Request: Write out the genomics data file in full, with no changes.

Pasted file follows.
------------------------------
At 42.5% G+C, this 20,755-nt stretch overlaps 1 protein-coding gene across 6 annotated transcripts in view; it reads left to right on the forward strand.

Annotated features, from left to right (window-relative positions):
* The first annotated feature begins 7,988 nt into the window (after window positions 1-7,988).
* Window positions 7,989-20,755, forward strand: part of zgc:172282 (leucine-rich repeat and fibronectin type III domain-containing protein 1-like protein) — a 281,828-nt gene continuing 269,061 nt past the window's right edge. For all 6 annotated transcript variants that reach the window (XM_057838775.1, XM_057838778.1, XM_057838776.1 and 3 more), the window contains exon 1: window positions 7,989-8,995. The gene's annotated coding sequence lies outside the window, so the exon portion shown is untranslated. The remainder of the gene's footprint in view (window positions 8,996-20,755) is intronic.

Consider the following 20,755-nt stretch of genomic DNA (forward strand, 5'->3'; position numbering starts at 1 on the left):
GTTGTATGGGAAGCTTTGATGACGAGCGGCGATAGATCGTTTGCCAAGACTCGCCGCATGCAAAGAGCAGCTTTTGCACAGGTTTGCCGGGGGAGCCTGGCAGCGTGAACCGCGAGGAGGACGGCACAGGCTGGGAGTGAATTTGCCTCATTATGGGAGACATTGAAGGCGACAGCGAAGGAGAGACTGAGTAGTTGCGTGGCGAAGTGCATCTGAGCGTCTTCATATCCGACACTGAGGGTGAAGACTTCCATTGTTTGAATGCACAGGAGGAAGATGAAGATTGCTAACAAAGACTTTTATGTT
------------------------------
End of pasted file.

At 42.5% G+C, this 20,755-nt stretch overlaps 1 protein-coding gene across 6 annotated transcripts in view; it reads left to right on the forward strand.

Annotated features, from left to right (window-relative positions):
* The first annotated feature begins 7,988 nt into the window (after window positions 1-7,988).
* Window positions 7,989-20,755, forward strand: part of zgc:172282 (leucine-rich repeat and fibronectin type III domain-containing protein 1-like protein) — a 281,828-nt gene continuing 269,061 nt past the window's right edge. For all 6 annotated transcript variants that reach the window (XM_057838775.1, XM_057838778.1, XM_057838776.1 and 3 more), the window contains exon 1: window positions 7,989-8,995. The gene's annotated coding sequence lies outside the window, so the exon portion shown is untranslated. The remainder of the gene's footprint in view (window positions 8,996-20,755) is intronic.

Consider the following 20,755-nt stretch of genomic DNA (forward strand, 5'->3'; position numbering starts at 1 on the left):
GTTGTATGGGAAGCTTTGATGACGAGCGGCGATAGATCGTTTGCCAAGACTCGCCGCATGCAAAGAGCAGCTTTTGCACAGGTTTGCCGGGGGAGCCTGGCAGCGTGAACCGCGAGGAGGACGGCACAGGCTGGGAGTGAATTTGCCTCATTATGGGAGACATTGAAGGCGACAGCGAAGGAGAGACTGAGTAGTTGCGTGGCGAAGTGCATCTGAGCGTCTTCATATCCGACACTGAGGGTGAAGACTTCCATTGTTTGAATGCACAGGAGGAAGATGAAGATTGCTAACAAAGACTTTTATGTT